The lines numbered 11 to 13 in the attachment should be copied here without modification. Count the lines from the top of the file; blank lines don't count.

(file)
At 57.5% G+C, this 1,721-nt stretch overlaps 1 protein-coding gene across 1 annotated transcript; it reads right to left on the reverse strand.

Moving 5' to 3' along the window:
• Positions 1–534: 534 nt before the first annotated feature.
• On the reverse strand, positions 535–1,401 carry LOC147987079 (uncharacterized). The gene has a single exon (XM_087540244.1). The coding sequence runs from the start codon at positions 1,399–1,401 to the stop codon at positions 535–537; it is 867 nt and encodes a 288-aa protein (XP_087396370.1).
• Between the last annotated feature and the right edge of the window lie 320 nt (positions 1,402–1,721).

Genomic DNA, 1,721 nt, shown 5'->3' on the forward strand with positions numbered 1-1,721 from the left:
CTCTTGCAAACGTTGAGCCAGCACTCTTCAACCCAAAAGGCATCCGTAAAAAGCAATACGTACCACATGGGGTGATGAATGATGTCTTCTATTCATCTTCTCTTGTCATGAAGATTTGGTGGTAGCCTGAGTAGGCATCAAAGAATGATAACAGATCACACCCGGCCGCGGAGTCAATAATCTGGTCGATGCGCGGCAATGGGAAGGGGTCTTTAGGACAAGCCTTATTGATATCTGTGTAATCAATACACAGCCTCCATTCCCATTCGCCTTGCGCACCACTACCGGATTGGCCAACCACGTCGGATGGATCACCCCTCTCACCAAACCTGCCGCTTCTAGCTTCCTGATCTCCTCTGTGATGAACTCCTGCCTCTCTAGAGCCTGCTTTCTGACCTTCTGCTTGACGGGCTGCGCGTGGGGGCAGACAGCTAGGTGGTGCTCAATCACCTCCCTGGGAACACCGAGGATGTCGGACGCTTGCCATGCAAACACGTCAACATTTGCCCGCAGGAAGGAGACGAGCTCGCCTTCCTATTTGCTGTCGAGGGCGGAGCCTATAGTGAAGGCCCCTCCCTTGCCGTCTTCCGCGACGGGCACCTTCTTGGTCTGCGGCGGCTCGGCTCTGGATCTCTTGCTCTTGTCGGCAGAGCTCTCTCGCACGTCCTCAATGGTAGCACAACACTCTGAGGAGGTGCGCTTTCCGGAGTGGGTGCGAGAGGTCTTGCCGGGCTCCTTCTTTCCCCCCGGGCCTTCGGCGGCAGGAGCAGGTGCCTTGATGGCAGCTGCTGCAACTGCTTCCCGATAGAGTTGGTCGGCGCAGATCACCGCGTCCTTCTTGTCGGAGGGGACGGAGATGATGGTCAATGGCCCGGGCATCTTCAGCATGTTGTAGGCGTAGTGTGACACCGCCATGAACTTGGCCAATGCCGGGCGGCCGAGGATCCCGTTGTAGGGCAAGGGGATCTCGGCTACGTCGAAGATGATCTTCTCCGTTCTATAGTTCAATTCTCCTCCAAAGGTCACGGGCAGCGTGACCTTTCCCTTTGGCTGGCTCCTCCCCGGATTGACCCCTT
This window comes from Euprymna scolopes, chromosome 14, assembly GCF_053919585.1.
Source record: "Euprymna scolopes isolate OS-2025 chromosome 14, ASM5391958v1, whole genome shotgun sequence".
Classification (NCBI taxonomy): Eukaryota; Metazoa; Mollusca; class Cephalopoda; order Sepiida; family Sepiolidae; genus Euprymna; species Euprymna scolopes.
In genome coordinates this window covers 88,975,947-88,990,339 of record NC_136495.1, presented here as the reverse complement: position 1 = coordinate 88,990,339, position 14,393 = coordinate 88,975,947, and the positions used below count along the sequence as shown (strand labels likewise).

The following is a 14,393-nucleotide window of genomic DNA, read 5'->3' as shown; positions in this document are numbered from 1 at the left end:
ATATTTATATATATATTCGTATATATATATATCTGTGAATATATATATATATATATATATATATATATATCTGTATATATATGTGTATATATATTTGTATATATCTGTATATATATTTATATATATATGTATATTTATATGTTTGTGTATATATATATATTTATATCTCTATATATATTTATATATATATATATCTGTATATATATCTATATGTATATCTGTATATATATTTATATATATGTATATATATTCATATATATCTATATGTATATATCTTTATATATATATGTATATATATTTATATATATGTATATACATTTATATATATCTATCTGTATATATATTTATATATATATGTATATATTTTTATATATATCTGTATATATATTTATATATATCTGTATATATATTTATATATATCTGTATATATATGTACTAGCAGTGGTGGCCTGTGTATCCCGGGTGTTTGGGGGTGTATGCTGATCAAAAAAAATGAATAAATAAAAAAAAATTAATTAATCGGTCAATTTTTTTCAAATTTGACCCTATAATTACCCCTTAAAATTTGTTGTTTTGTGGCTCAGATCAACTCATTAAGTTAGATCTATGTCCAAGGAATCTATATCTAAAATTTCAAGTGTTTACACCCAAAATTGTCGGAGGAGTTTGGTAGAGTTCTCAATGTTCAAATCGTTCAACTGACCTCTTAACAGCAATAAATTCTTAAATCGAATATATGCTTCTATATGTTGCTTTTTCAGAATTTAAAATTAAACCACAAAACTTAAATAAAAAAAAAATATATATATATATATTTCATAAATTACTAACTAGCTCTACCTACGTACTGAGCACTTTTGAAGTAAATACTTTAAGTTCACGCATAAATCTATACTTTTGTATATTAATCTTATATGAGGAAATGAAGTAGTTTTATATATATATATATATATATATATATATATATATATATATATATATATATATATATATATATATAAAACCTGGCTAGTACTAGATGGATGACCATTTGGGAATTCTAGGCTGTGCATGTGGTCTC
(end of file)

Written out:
In genome coordinates this window covers 88,975,947-88,990,339 of record NC_136495.1, presented here as the reverse complement: position 1 = coordinate 88,990,339, position 14,393 = coordinate 88,975,947, and the positions used below count along the sequence as shown (strand labels likewise).

The following is a 14,393-nucleotide window of genomic DNA, read 5'->3' as shown; positions in this document are numbered from 1 at the left end:
ATATTTATATATATATTCGTATATATATATATCTGTGAATATATATATATATATATATATATATATATATCTGTATATATATGTGTATATATATTTGTATATATCTGTATATATATTTATATATATATGTATATTTATATGTTTGTGTATATATATATATTTATATCTCTATATATATTTATATATATATATATCTGTATATATATCTATATGTATATCTGTATATATATTTATATATATGTATATATATTCATATATATCTATATGTATATATCTTTATATATATATGTATATATATTTATATATATGTATATACATTTATATATATCTATCTGTATATATATTTATATATATATGTATATATTTTTATATATATCTGTATATATATTTATATATATCTGTATATATATTTATATATATCTGTATATATATGTACTAGCAGTGGTGGCCTGTGTATCCCGGGTGTTTGGGGGTGTATGCTGATCAAAAAAAATGAATAAATAAAAAAAAATTAATTAATCGGTCAATTTTTTTCAAATTTGACCCTATAATTACCCCTTAAAATTTGTTGTTTTGTGGCTCAGATCAACTCATTAAGTTAGATCTATGTCCAAGGAATCTATATCTAAAATTTCAAGTGTTTACACCCAAAATTGTCGGAGGAGTTTGGTAGAGTTCTCAATGTTCAAATCGTTCAACTGACCTCTTAACAGCAATAAATTCTTAAATCGAATATATGCTTCTATATGTTGCTTTTTCAGAATTTAAAATTAAACCACAAAACTTAAATAAAAAAAAAATATATATATATATATTTCATAAATTACTAACTAGCTCTACCTACGTACTGAGCACTTTTGAAGTAAATACTTTAAGTTCACGCATAAATCTATACTTTTGTATATTAATCTTATATGAGGAAATGAAGTAGTTTTATATATATATATATATATATATATATATATATATATATATATATATATATATATATATATATATAAAACCTGGCTAGTACTAGATGGATGACCATTTGGGAATTCTAGGCTGTGCATGTGGTCTC